Abdeslam and accomplice escaped as fellow militant opened fire on police in March 2016.
A Belgian court has ordered Paris attacks suspect Salah Abdeslam to stand trial over a shooting while he was fleeing a Europe-wide manhunt.
The 27-year-old could become the first suspect linked to the Isis massacres to appear in court by the end of this year, while his alleged participation in the November 2015 attacks will be the subject of a separate trial in France.
Abdeslam stands accused of playing a key role providing logistics for suicide bombers, including his own brother, who killed 130 people in the French capital.
He fled back to his native Brussels as the massacres were underway and disappeared with the suspected help of accomplices linked to the criminal underworld where he was formerly known as a drug dealer and thief.
The trail went cold until March last year, when Belgian and French police stormed what they believed was an empty terrorist safe house in the district of Forest.
But they were met by a hail of bullets from a militant armed with a Kalashnikov, who was shot dead as two suspects fled across surrounding rooftops.
A search of the flat resulted in the recovery of Abdeslam’s fingerprints on a glass, convincing authorities that he was still in Brussels, and the renewed search led police his hideout just metres from his former home in Molenbeek.
Abdeslam and suspected accomplice Sofiane Ayari were detained and charged with attempted terrorist murder over the gun battle in Forest, where Algerian Isis militant Mohamed Belkaid was killed.
The pair escaped during the firefight, which injured six police officers, although it is unclear whether Belkaid was the only gunman or whether Abdeslam and Ayari were involved.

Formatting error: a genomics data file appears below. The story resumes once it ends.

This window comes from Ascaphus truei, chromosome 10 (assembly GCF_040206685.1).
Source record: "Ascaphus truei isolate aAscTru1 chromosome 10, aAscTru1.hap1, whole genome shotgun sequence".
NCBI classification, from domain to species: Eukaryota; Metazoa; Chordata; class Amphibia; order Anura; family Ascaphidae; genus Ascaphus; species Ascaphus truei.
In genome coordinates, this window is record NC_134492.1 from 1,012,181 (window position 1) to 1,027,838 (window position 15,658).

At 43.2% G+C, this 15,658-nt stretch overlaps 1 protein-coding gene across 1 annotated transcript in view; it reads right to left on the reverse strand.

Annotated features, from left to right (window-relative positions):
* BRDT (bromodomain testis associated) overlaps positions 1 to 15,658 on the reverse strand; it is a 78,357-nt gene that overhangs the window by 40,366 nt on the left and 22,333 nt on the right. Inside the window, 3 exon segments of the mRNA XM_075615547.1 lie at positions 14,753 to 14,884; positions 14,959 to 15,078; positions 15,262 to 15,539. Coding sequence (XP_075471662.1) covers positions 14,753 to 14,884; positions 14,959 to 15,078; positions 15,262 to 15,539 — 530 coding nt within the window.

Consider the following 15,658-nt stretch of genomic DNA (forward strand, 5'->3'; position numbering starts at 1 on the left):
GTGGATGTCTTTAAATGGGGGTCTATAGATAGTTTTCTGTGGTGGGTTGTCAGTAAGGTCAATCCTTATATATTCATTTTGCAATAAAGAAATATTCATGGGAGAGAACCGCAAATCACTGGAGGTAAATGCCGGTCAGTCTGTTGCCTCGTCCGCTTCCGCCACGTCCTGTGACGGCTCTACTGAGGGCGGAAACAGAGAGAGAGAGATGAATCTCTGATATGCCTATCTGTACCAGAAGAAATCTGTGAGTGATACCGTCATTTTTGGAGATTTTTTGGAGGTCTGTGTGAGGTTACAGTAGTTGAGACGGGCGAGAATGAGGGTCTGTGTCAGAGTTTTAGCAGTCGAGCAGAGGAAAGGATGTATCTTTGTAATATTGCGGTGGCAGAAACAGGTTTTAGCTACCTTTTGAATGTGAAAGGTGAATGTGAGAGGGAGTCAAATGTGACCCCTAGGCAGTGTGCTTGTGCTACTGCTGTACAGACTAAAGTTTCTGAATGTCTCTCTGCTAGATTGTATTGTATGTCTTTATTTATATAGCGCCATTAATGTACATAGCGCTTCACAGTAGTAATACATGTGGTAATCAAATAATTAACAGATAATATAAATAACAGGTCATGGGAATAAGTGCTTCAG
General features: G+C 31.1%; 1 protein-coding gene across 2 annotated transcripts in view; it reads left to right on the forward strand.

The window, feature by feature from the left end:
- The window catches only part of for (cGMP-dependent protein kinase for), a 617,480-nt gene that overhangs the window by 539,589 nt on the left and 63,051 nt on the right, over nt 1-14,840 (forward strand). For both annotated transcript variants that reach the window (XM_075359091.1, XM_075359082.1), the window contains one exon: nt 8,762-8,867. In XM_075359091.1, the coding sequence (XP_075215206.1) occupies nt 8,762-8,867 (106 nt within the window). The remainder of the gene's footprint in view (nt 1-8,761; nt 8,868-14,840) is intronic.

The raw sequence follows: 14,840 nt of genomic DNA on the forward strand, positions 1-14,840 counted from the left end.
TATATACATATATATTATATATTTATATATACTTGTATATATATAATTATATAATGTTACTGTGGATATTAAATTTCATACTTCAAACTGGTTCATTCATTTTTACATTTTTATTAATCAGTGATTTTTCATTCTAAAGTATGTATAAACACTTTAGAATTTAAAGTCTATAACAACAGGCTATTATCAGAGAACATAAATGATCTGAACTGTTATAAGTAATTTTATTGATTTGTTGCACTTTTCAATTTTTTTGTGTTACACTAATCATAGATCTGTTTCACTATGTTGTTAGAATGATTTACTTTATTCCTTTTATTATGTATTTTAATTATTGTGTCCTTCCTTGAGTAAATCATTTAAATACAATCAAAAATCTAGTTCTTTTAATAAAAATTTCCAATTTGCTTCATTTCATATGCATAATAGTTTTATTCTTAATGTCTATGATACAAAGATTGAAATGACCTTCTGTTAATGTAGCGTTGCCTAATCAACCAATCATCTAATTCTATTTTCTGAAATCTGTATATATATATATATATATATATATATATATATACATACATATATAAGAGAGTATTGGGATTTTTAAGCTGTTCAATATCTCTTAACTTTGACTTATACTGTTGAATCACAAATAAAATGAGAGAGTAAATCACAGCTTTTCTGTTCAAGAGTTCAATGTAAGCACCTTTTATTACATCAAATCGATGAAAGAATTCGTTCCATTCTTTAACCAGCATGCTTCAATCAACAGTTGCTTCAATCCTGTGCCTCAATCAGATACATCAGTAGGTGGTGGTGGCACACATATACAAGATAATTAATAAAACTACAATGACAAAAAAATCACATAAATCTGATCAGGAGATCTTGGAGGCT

Ayari had arrived in Europe with another member of the terror cell and held a forged Syrian passport in the name of Monir Ahmed Alaaj, as well as a fake Belgian identity card in the name of Amine Choukri.
Abdeslam did not appear in Brussels’ Chambre du Conseil court for Thursday’s hearing as he remains imprisoned in France.
He previously denied previous knowledge of the Brussels bombings that killed 32 people just four days after he was captured, despite the perpetrators coming from the same cell of Isis terrorists.
Abdeslam was known to be friends with Najim Laachraoui, the bomb-maker for the Paris and Brussels attacks, who blew himself up at Brussels Airport and travelled to Hungary with Abdeslam and Belkaid in September 2015.
The raided flat where Abdeslam and Ayari hid in Rue du Dries, Forest, had been rented by Brussels metro bomber Khalid el-Bakraoui, who also procured another flat used as a rendezvous ahead of the Paris attacks in Charleroi.
The property contained DNA traces of both Abdeslam brothers, Stade de France bomber Bilal Hadfi, suspected ringleader Abdelhamid Abaaoud and Chakib Akrouh, who both died during a raid by Paris police five days after the attacks.
The complex web of connections between the terrorists behind the Paris and Brussels attacks has led to analysts dubbing the group a “supercell”, who had been dispatched by Isis commanders in Syria with specific roles drawing on their criminal past.
Abdeslam is the only surviving Paris attacks suspect, while his childhood friend Mohamed Abrini failed to detonate his bomb at Brussels Airport and was captured following a manhunt that saw him dubbed the “man in the hat”.